• Hang-on Back Filter- The most common style filters for beginner and experienced goldfish hobbyists alike. They commonly used because they provide excellent mechanical, chemical and biological filtration. These filters hang over the back of your aquarium and suck water up through their siphon tube. Then the water passing through a filter pad or floss for mechanical filtration to take place. Next chemical filtration occurs from water flowing through carbon which removes toxins or chemicals from the water. Then lastly biological filtration happens inside the filter cartridge. Large colonies of beneficial bacteria form within the filter cartridge, biological filter pad and or bio-wheels.
  • Wet/Dry and Trickle Filters- These filters are not as common as the previous filters mentioned above but some goldfish hobbyists use them (common in saltwater tanks). They do excel in the biological part of filtration due to part of the filter media is exposed to aquarium water and a significant amount to air. Being exposed to both air and water creates a large colony of beneficial bacteria to grow and process waste products. Setting up this system requires a lot of work including getting plumbed directly to your aquarium with a sump or reservoir to hold auxiliary water and water to run the pump. Mechanical filtration is limited as water must pass through large-pored sponges, so the water flow is not restricted like other forms of mechanical filtration.
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Examples of filter types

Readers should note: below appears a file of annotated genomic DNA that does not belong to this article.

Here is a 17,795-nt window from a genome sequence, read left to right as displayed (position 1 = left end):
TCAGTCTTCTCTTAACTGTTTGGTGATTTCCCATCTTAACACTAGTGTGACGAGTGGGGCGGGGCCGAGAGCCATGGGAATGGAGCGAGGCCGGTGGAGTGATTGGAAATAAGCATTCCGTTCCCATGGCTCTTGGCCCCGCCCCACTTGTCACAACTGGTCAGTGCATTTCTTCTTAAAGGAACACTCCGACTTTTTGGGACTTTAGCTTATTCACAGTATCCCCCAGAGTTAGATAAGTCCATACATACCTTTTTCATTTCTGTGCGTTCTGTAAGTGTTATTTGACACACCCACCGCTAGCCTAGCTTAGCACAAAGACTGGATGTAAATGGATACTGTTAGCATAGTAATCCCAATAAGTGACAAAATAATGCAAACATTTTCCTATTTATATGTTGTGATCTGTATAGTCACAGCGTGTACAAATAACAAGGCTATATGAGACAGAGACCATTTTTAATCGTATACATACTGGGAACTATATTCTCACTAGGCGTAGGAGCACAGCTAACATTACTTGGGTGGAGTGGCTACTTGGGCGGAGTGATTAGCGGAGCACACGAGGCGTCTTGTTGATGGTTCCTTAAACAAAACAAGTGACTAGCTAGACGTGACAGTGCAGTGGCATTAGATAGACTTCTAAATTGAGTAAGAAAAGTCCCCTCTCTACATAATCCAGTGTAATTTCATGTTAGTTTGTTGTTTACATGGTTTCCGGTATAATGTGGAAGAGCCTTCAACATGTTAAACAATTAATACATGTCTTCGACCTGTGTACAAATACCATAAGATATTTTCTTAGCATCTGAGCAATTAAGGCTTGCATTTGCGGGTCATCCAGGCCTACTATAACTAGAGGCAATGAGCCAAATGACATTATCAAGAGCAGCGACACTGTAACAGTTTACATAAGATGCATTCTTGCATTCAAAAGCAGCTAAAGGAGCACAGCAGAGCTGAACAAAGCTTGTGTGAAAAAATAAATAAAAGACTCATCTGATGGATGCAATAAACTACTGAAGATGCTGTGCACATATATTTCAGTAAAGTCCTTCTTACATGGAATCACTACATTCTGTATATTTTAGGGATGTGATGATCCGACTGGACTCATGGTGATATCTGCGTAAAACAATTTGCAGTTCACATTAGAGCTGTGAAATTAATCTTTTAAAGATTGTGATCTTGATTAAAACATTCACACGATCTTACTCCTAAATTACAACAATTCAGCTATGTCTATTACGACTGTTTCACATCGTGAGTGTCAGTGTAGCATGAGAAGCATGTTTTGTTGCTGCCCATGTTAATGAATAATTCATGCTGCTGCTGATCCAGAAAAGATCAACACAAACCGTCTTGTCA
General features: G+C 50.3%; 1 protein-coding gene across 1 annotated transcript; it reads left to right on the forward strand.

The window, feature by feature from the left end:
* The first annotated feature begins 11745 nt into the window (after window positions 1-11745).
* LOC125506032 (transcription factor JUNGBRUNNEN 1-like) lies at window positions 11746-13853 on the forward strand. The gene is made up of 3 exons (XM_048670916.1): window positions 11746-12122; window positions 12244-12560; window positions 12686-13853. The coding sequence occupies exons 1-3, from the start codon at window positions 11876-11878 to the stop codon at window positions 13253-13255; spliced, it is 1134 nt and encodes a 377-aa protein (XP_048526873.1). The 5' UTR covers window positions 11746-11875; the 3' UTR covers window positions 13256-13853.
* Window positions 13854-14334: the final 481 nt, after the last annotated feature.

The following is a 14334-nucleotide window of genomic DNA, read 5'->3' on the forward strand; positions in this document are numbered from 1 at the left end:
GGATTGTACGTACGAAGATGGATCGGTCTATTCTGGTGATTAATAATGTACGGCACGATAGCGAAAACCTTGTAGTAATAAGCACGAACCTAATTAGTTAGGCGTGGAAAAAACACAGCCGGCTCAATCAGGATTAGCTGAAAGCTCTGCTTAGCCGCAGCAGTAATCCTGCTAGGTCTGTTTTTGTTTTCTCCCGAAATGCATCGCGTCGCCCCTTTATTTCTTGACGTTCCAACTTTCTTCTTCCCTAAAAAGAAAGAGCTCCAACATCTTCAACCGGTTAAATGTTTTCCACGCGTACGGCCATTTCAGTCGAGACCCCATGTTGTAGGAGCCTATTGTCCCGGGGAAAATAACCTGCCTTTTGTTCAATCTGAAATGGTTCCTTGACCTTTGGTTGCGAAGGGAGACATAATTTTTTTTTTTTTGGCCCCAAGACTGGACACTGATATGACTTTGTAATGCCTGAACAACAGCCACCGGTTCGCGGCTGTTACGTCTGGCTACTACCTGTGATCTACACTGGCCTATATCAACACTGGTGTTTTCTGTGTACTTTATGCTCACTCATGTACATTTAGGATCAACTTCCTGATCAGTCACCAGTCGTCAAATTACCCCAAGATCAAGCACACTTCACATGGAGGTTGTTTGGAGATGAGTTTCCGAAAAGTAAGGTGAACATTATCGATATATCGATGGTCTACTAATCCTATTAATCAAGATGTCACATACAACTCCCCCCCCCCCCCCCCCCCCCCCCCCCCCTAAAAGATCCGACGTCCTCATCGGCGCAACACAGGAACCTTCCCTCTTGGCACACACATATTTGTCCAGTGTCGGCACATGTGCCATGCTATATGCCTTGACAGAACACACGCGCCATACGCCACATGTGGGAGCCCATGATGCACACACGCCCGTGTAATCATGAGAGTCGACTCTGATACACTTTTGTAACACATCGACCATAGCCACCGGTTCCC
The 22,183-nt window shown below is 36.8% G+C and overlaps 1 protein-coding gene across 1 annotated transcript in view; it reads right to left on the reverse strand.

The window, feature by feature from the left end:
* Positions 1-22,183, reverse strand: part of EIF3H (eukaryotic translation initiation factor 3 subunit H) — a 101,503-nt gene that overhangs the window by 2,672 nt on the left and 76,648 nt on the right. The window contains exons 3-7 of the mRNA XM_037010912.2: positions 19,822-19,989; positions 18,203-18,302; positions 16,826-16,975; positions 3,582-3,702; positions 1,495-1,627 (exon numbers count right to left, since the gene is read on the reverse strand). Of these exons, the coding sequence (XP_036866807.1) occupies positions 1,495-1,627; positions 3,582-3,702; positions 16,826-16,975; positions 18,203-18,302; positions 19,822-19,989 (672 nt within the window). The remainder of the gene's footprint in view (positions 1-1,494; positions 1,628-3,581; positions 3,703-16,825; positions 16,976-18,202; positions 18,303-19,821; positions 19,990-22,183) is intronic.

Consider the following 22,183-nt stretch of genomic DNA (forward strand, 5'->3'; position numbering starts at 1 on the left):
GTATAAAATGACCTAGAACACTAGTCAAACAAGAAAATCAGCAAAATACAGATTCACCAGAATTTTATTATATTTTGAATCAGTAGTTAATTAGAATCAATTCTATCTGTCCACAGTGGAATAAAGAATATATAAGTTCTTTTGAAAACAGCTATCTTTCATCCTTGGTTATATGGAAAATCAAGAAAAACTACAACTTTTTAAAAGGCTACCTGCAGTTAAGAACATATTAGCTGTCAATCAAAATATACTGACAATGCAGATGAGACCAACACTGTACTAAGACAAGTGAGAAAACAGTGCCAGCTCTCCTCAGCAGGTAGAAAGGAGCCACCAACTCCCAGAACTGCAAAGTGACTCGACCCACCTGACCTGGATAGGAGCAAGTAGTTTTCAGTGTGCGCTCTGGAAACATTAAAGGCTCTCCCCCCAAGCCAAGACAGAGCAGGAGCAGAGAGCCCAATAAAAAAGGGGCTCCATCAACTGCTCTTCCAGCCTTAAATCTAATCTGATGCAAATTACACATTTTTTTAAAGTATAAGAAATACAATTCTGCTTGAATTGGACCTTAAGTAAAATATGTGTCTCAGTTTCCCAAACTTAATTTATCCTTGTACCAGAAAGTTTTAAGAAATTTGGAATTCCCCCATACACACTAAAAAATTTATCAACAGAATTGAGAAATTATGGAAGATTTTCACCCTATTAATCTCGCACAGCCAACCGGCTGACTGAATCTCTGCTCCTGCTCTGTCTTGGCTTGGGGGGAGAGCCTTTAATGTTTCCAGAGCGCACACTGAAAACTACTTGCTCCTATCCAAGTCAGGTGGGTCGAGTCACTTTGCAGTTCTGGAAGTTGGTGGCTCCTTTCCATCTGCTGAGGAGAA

Maintenance is a requirement for keeping goldfish.  Maintenance includes but not limited to water changes, cleaning the filtration, vacuuming, scrubbing the walls of the glass & water additives.   Goldfish hobbyists perform water changes for several different reasons, the first one is to remove waste. When we test our water (with our liquid test kit), we test for Ammonia, Nitrite and Nitrates. If ammonia or nitrite are present, we must perform a water change. A cycled tank would not have a reading for either of these as they would have been converted by the nitrifying bacteria. These toxins, even in small amounts can cause stress, induce illness and disease and even cause fatality. You would have a reading for ammonia and nitrite if your tank is either not cycled or is going through a cycle bump. Water changes and daily monitoring are vital during this time. Once your tank/pond is fully cycled water changes are one way of removing excess nitrates.  Nitrates are not as harmful as ammonia or nitrites but still but be kept at a respectful level to keep your goldfish healthy and happy.  Cleaning the filter and media is necessary some keepers clean these out bi-weekly or monthly just depends on the size and type of your filter.  Cleaning the media in tank water is the best practice to keep harmful water additives from killing of your beneficial bacteria. By cleaning your filtration, you are removing build up of waste and solid organics that build up.   If a buildup of these organics goes unchecked, they can wreak havoc on your cycle and become a source for harmful bacteria.  For the same reason you will also want to vacuum your substrate or bar bare bottom tank removing buildup of solid organic matter.  Scrubbing the walls of your display tanks is a personal preference.  Some goldfish keepers like all the walls on their display tanks to be spotless removing all forms or algae growth.  While others like myself,  only scrub the front panel of the tank to be able to observe the fish allowing algae to grow on all the other sides.  I will go into more depth on algae growth when we discuss green life forms.  Water additives other than conditioner are not always necessary.  Depending on your water’s chemistry sometimes it can be necessary to add compounds that raise your Ph, help your waters buffering compacity, or boost your beneficial bacteria colony.  I always recommend discussing this with an experienced hobbyist before you start attempting using certain additives as a regular part of your maintenance routine.